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Ashland leaders consider their priorities

With 2020 bringing one crisis after another, Ashland leaders are facing the responsibilities of immediate response, aftermath management and criticism regarding perceived flaws in each post-emergency narrative.

Following the Almeda fire, Ashland City Council is looking ahead to years of regional recovery and convoluted chains of multi-level agency direction.

During a business meeting Tuesday, the council merged emergency declarations for wildfires and the coronavirus pandemic with the intention to release information about both incidents through one public information officer — to the media and the public. Council ratified the extension of a state of emergency through Oct. 20.

“As we only now know, with the fire now 100% contained and back in capable hands of our local fire districts and departments, this was a completely unique and devastating event,” Interim City Administrator Adam Hanks said. “This was really a regional emergency and will be a regional recovery.”

Hanks highlighted grassroots community efforts as reinforcements for recovery, along with local administrative guidance and state, regional and federal resources, staffing and funding. However, neither can succeed wholly independently.

“We don’t want to impede those grassroots, community, peer-to-peer solutions, but we also don’t want to give any false pretenses that their work will somehow necessarily feed up and be the regional work,” Hanks said.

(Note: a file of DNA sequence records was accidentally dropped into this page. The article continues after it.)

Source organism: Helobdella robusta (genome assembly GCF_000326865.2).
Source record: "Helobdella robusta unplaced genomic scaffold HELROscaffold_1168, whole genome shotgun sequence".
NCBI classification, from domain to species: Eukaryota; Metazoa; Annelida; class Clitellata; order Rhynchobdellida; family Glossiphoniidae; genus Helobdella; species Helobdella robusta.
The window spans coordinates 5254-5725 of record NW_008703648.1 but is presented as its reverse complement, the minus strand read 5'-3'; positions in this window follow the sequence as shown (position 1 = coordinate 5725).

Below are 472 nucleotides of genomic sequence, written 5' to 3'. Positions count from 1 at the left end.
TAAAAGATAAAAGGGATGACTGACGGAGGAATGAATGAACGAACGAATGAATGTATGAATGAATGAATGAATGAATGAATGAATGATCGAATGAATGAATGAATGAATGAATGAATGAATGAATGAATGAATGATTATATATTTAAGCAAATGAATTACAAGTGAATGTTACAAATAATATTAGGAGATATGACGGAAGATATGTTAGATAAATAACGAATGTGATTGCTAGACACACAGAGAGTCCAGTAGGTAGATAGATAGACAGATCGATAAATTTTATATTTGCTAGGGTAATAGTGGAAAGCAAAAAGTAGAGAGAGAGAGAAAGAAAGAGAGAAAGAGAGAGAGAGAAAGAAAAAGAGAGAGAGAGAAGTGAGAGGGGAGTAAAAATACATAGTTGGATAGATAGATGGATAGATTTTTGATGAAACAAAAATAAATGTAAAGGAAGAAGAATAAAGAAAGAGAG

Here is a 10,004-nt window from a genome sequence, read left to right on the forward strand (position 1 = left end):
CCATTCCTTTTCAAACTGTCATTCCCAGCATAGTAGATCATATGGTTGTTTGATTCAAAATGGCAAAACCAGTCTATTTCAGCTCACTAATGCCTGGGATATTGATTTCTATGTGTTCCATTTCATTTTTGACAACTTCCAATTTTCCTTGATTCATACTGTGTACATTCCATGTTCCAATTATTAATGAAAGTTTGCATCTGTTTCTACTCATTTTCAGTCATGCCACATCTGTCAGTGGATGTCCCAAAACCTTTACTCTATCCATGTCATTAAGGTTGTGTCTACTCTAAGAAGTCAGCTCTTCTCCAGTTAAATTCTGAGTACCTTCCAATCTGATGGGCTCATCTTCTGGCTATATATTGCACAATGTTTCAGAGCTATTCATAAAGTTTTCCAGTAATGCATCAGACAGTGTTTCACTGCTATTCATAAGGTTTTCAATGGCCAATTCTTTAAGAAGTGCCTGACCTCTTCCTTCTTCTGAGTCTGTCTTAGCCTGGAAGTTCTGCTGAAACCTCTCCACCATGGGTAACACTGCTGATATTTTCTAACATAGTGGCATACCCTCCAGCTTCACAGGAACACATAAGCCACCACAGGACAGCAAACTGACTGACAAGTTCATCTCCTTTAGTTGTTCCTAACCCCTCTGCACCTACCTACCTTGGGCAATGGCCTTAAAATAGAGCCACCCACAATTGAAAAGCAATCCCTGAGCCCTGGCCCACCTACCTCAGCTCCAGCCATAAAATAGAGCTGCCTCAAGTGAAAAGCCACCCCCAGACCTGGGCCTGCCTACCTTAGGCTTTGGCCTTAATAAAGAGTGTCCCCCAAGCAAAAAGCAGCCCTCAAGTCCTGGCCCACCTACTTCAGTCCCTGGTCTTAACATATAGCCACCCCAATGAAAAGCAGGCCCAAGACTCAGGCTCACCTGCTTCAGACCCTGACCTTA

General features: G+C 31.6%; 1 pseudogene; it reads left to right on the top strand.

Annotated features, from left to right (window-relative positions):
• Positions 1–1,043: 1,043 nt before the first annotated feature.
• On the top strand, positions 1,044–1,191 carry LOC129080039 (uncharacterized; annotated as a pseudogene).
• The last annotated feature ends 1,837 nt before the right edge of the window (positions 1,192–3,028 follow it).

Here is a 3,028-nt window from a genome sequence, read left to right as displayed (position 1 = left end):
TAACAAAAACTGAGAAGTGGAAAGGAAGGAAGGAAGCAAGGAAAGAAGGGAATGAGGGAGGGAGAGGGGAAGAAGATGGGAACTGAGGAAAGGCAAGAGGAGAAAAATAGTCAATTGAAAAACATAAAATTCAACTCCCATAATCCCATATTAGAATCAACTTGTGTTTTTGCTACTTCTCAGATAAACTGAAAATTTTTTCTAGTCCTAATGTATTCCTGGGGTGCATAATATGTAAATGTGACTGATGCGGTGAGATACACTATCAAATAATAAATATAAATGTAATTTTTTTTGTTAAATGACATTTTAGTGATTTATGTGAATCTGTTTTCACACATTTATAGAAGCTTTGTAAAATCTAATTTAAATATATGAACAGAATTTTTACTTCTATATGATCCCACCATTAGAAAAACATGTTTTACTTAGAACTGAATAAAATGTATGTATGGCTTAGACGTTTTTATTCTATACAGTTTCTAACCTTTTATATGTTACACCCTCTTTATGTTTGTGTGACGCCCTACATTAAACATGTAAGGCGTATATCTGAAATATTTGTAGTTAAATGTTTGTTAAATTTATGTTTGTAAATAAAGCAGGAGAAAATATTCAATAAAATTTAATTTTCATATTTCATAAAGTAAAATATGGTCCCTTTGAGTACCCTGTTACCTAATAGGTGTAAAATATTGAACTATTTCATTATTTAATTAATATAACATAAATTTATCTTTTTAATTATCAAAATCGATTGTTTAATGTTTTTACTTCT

Outgoing fire Chief David Shepherd said that with fires burning around the state and pulling resources, his crews were left largely on their own in the beginning.

All but two Ashland firefighters, who evacuated their own families, responded to the incident, including off-duty firefighters and administrative staff.

On the policing side, 10 officers and one community service officer responded and fruitlessly attempted to fight fire with extinguishers before transitioning to evacuations, police Chief Tighe O’Meara said. Ashland police initiated an arson investigation after the first fatality was discovered alongside the Bear Creek Greenway about a mile from the water treatment plant.

After evacuations, police duties shifted to a support role — patrolling Talent and Phoenix to defend against looting and other negative behavior. In the coming days, several APD officers will be assigned to residential areas to escort residents in and out of where their homes stood, O’Meara said.

Thirty detectives from across the Rogue Valley and a state arson investigator have convened a major death investigation to follow leads and canvass the Quiet Village area.

“Until we have reason to believe that it was accidental and it was not intentional, we’re going to treat it as a criminal investigation and respond appropriately to any evidence that we find,” O’Meara said.

Events unfolded so quickly that outreach assistance to homeless people along the Greenway did not occur, he said.

Several Ashland city leaders said that gridlock during the evacuation was not ideal and should be a “major point of discussion” going forward, especially regarding when to shut down interstates during a massive fire episode.